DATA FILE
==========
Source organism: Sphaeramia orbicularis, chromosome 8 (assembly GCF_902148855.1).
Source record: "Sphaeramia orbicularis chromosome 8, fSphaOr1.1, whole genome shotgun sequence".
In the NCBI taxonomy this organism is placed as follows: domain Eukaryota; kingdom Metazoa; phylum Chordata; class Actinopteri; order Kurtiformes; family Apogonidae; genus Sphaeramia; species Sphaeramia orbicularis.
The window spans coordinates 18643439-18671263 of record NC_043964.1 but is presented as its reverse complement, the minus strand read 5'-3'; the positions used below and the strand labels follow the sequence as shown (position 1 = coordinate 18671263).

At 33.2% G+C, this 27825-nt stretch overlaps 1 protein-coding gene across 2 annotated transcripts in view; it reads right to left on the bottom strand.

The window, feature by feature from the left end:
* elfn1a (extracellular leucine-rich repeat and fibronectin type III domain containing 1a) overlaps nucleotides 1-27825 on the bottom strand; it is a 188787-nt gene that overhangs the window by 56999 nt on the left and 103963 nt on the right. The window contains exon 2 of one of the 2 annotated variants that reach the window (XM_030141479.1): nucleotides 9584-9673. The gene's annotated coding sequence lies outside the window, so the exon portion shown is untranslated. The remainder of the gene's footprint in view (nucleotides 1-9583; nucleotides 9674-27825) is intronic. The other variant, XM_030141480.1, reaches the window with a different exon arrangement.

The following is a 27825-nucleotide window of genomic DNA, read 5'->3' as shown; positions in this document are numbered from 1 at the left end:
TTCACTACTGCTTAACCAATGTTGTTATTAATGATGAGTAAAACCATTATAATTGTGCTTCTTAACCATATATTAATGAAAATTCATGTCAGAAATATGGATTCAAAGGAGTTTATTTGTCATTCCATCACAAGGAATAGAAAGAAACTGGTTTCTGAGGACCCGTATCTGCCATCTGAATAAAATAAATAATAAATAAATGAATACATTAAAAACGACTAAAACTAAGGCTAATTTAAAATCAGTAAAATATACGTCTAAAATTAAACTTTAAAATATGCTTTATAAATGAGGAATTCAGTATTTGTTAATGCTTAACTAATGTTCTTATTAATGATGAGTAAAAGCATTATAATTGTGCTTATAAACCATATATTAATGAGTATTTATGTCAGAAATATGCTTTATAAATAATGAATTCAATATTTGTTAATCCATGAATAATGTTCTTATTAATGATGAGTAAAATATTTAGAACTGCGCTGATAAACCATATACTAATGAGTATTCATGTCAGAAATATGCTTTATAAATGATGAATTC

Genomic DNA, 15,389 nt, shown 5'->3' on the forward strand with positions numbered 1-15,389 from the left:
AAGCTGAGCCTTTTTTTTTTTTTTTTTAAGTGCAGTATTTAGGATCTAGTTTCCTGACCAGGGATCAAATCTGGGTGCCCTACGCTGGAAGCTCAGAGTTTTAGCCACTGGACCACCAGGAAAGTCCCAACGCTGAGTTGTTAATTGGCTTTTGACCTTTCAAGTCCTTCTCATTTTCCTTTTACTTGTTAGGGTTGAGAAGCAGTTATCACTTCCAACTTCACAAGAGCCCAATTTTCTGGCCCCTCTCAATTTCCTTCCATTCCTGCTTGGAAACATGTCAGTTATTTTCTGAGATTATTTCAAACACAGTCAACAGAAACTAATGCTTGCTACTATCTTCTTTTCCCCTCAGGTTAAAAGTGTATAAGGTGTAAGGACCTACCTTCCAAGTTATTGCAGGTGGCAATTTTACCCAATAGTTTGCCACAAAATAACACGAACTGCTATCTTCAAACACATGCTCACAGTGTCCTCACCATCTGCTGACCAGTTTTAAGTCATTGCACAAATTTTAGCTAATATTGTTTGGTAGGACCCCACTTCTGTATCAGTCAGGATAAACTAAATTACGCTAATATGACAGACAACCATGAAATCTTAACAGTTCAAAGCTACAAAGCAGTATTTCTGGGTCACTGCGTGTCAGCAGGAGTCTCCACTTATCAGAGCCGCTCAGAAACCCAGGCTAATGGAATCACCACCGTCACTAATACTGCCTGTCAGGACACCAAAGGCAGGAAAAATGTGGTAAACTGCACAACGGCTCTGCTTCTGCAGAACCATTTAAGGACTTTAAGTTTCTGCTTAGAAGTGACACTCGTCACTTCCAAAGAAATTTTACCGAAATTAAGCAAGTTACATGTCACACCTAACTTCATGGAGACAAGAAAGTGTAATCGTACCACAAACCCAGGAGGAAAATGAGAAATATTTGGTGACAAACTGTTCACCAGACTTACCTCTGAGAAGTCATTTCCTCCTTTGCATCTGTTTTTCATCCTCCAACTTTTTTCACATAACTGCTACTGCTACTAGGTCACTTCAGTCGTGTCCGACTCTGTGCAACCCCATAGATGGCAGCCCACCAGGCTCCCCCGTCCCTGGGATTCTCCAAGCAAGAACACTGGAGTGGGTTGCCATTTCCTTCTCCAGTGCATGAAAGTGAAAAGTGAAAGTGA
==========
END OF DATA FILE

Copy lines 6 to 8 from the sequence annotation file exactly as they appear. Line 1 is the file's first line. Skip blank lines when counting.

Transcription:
The window, feature by feature from the left end:
* elfn1a (extracellular leucine-rich repeat and fibronectin type III domain containing 1a) overlaps nucleotides 1-27825 on the bottom strand; it is a 188787-nt gene that overhangs the window by 56999 nt on the left and 103963 nt on the right. The window contains exon 2 of one of the 2 annotated variants that reach the window (XM_030141479.1): nucleotides 9584-9673. The gene's annotated coding sequence lies outside the window, so the exon portion shown is untranslated. The remainder of the gene's footprint in view (nucleotides 1-9583; nucleotides 9674-27825) is intronic. The other variant, XM_030141480.1, reaches the window with a different exon arrangement.

The following is a 27825-nucleotide window of genomic DNA, read 5'->3' as shown; positions in this document are numbered from 1 at the left end: